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Journal of Applied Accounting Research
Number of Followers: 18  
 
  Hybrid Journal Hybrid journal (It can contain Open Access articles)
ISSN (Print) 0967-5426
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  • Ethical finance and governance
    • Pages: 202 - 205
      Abstract: Journal of Applied Accounting Research, Volume 19, Issue 2, Page 202-205, May 2018.

      Citation: Journal of Applied Accounting Research
      PubDate: 2018-05-01T07:27:52Z
      DOI: 10.1108/JAAR-12-2017-0139
       
  • Board gender diversity and ESG disclosure: evidence from the USA
    • Pages: 206 - 224
      Abstract: Journal of Applied Accounting Research, Volume 19, Issue 2, Page 206-224, May 2018.
      Purpose The purpose of this paper is to investigate the relationship between corporate debt-like compensation and the value of excess cash holdings. Design/methodology/approach The environmental, social and governance (ESG) disclosure score provided by Bloomberg is used as a proxy for the extent of corporate social responsibility (CSR). The empirical analysis is based on a sample of 379 firms that made up the Standard & Poor’s 500 Index over the period 2010-2015. In order to take into account the endogeneity problem between board gender diversity and ESG disclosure, a fixed effect model with lagged board variables is used. Findings Two main results arise from this study. First, no significant relationship is found between board gender diversity and ESG disclosure. Second, the evidence also partially confirms critical mass theory, as below three female directors the relationship between board gender diversity and ESG disclosure is not statistically significant. However, beyond that, no significant relationship was found. Research limitations/implications Reasonable theoretical arguments drawn from stakeholder theory suggest that board gender diversity may have a positive effect on ESG disclosure. The empirical evidence presented neither supports, nor denies stakeholder theory. However, the results may be improved by enlarging the frontiers of this research in time and space, increasing the perimeter of qualitative data integrated in this investigation. Practical implications This paper offers theoretical and empirical arguments for the feminization of corporate boards, not only in the name of equality between women and men and organizational justice, but also in the light of organizational performance (examined through the prism of governance). Transparency, analyzed using the proxy of ESG disclosure, is strongly and positively correlated with a feminization of boards, if the proportion of women is significant and sufficient to be able to prevent and surpass the “invisibilization” phenomenon, which is based on the marginalization of passive ultra-minorities, reduction to silence, marginalization (disqualification of women voice or exit strategy), assimilation or the endorsement of stigma. Originality/value First, this makes a theoretical contribution to the diversity and governance literature by examining the effect of WOCB on ESG disclosure through the stakeholder theory (Freeman, 2010). Second, the authors contribute to the CSR literature (cf. Byron and Post, 2016) by documenting specifically the effect of board gender diversity on CSR disclosures through ESG. Indeed, ESG research mainly concentrates on firm financial performance (Galbreath, 2013). No study has examined the relationship between WOCB and ESG disclosure. Finally, from an empirical standpoint, an FE model with lagged board variables (Liu et al., 2014) is used to fully address the endogeneity problems in the relationship between WOCB and ESG disclosure that may occur because of differences in unobservable characteristics across firms or reverse causality (Boulouta, 2013).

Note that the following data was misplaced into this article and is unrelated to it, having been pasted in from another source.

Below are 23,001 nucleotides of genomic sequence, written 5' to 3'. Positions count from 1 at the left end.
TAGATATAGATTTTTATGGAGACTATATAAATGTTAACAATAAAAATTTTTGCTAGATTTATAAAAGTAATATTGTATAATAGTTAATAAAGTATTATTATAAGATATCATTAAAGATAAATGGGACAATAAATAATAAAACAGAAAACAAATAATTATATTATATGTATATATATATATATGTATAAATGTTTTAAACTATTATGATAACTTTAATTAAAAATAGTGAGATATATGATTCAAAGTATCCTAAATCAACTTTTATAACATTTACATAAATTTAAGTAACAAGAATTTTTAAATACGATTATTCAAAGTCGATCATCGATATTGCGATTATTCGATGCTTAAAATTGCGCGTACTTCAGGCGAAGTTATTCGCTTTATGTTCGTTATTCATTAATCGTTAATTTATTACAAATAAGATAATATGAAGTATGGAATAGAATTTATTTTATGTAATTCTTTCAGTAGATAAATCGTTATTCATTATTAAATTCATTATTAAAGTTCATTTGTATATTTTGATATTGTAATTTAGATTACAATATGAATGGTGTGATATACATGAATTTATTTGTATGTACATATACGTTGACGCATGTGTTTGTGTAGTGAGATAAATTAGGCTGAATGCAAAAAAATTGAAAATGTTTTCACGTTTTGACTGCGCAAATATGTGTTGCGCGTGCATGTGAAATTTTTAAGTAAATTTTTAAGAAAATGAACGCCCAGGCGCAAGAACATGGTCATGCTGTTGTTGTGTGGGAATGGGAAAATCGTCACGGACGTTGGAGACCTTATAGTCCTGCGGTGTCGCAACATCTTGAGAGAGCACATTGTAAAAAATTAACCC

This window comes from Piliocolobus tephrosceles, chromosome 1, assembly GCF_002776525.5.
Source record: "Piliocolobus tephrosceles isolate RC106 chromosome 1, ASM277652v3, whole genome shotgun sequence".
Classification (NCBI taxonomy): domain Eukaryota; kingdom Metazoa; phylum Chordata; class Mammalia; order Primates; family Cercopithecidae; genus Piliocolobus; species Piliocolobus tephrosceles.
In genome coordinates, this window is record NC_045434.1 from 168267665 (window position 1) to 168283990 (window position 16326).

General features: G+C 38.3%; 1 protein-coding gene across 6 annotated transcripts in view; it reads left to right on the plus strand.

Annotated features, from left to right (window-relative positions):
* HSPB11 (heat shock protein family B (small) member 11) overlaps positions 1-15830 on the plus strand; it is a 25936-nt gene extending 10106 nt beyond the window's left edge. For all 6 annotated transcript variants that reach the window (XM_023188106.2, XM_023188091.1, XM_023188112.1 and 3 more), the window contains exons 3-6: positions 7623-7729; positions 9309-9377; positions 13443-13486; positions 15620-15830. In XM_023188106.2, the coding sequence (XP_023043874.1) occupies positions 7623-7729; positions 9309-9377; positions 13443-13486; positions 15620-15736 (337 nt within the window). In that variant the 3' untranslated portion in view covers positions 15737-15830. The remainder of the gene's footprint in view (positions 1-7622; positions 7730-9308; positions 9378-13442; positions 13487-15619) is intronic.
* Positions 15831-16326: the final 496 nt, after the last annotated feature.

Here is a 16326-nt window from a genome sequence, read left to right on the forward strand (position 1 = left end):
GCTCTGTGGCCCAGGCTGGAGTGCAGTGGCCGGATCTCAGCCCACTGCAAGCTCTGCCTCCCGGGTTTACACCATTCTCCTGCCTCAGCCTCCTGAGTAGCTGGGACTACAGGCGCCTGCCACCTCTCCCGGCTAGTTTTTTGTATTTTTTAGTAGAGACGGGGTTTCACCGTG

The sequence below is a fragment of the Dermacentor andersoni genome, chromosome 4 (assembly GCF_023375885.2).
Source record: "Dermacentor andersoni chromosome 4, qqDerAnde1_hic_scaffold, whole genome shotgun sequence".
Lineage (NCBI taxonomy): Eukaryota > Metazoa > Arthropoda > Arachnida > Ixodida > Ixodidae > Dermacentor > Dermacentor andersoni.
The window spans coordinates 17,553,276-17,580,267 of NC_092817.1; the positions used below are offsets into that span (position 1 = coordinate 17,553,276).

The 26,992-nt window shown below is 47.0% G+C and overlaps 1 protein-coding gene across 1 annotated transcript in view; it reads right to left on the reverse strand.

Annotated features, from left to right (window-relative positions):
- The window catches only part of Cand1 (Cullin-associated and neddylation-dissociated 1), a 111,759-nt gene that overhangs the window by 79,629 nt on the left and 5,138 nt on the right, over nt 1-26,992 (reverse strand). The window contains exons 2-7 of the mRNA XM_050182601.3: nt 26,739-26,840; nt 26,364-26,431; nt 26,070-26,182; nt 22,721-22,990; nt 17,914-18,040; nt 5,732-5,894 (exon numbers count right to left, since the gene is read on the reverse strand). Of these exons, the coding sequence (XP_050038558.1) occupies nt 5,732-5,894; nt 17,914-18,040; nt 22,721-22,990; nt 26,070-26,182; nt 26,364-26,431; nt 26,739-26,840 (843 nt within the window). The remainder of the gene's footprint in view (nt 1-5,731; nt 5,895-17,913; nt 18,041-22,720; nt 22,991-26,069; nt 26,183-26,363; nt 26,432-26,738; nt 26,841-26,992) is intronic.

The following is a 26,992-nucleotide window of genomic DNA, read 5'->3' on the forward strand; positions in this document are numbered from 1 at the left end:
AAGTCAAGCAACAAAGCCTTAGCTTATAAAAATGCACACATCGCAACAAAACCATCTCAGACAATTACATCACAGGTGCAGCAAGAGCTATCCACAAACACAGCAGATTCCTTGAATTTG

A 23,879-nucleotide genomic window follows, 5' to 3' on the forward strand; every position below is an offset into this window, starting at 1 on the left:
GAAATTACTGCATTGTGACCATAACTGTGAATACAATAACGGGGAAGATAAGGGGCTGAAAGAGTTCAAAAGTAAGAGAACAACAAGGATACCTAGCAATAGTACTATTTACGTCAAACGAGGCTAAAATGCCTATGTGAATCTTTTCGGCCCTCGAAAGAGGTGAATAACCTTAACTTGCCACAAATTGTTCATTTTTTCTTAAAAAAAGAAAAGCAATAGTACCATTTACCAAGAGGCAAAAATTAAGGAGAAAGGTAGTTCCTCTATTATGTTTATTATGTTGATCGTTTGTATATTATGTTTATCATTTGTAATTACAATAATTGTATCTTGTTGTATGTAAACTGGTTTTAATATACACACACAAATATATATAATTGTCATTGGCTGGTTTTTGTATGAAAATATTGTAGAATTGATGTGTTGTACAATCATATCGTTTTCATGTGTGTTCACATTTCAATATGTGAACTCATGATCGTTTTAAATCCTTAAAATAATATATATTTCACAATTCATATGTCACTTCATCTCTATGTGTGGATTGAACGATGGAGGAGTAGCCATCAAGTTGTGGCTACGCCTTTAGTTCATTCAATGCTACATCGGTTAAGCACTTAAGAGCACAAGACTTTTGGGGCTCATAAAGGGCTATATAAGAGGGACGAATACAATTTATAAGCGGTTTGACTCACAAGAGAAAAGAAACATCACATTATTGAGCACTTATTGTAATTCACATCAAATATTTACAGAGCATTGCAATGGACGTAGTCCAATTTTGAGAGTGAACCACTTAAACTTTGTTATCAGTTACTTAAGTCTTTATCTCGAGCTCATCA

Citation: Journal of Applied Accounting Research
      PubDate: 2018-05-01T07:28:09Z
      DOI: 10.1108/JAAR-01-2017-0024